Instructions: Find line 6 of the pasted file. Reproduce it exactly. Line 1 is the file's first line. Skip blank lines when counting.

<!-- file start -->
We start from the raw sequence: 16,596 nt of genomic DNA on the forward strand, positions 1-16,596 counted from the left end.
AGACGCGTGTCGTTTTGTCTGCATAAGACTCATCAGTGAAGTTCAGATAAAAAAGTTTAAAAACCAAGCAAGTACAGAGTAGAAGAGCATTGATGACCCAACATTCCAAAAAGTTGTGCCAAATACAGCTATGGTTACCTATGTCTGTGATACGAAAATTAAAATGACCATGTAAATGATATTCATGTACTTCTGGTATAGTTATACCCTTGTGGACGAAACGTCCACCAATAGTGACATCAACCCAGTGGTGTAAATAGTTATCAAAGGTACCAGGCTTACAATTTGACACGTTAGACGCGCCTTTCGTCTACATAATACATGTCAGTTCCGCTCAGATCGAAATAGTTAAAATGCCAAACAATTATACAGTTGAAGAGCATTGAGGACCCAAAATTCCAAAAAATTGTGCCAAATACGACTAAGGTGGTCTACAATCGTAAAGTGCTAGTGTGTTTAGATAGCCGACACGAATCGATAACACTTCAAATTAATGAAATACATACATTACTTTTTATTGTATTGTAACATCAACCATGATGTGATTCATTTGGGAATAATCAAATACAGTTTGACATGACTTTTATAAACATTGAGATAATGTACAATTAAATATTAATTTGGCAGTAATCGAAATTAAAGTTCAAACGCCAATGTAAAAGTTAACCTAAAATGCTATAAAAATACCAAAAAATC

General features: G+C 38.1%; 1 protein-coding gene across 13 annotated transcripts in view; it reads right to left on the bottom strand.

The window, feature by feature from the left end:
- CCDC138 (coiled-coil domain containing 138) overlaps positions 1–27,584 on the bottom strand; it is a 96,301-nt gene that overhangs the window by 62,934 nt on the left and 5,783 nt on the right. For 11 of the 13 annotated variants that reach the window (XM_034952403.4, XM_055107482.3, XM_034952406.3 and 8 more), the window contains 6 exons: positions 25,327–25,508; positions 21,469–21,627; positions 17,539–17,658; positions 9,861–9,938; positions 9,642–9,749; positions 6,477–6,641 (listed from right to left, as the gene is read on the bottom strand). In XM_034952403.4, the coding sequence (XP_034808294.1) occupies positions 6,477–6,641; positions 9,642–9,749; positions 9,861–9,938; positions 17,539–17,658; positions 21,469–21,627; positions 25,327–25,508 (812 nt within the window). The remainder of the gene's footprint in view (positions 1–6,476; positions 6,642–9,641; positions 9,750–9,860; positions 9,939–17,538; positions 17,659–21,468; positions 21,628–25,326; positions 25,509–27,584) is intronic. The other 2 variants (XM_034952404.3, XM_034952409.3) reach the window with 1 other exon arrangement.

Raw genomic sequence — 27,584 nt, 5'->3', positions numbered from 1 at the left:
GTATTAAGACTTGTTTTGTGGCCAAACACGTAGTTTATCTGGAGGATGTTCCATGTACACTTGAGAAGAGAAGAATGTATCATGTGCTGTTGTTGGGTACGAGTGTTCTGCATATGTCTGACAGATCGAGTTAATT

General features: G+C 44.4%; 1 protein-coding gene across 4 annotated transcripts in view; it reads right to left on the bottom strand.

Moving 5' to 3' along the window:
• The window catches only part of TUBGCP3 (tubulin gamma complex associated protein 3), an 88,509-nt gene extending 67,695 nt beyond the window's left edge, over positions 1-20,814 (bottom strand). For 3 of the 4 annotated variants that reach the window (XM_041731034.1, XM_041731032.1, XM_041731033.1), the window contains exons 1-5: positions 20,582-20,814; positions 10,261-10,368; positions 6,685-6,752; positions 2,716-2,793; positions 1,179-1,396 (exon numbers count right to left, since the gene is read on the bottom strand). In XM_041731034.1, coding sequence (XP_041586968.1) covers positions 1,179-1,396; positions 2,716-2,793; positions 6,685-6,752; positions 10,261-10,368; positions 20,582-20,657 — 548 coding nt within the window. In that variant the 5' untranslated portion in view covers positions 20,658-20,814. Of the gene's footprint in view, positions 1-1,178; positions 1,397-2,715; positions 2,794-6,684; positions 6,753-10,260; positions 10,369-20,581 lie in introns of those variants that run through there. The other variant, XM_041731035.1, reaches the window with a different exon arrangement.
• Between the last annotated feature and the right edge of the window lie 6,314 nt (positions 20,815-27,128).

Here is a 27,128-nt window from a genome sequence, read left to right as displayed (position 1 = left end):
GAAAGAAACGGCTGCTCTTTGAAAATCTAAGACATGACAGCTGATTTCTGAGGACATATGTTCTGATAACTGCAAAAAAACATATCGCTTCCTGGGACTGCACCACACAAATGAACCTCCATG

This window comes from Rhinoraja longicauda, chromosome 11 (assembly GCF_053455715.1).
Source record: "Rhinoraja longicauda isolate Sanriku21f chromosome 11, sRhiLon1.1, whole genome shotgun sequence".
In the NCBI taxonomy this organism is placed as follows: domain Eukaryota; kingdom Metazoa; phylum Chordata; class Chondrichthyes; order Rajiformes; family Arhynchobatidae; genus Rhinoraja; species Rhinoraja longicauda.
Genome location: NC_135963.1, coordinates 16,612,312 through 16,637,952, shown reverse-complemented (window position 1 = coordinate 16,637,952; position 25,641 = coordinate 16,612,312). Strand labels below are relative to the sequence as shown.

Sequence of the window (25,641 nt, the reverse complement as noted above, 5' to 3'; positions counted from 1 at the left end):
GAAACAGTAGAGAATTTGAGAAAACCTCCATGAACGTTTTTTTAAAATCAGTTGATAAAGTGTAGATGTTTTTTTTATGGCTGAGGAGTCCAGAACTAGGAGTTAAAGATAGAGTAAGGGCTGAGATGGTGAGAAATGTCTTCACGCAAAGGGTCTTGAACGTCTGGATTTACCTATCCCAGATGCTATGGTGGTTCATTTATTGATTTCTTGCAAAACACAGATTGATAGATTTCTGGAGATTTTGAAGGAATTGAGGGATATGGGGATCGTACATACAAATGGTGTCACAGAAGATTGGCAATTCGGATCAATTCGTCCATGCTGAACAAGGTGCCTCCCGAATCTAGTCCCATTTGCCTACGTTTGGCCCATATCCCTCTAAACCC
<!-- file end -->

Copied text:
Raw genomic sequence — 27,584 nt, 5'->3', positions numbered from 1 at the left: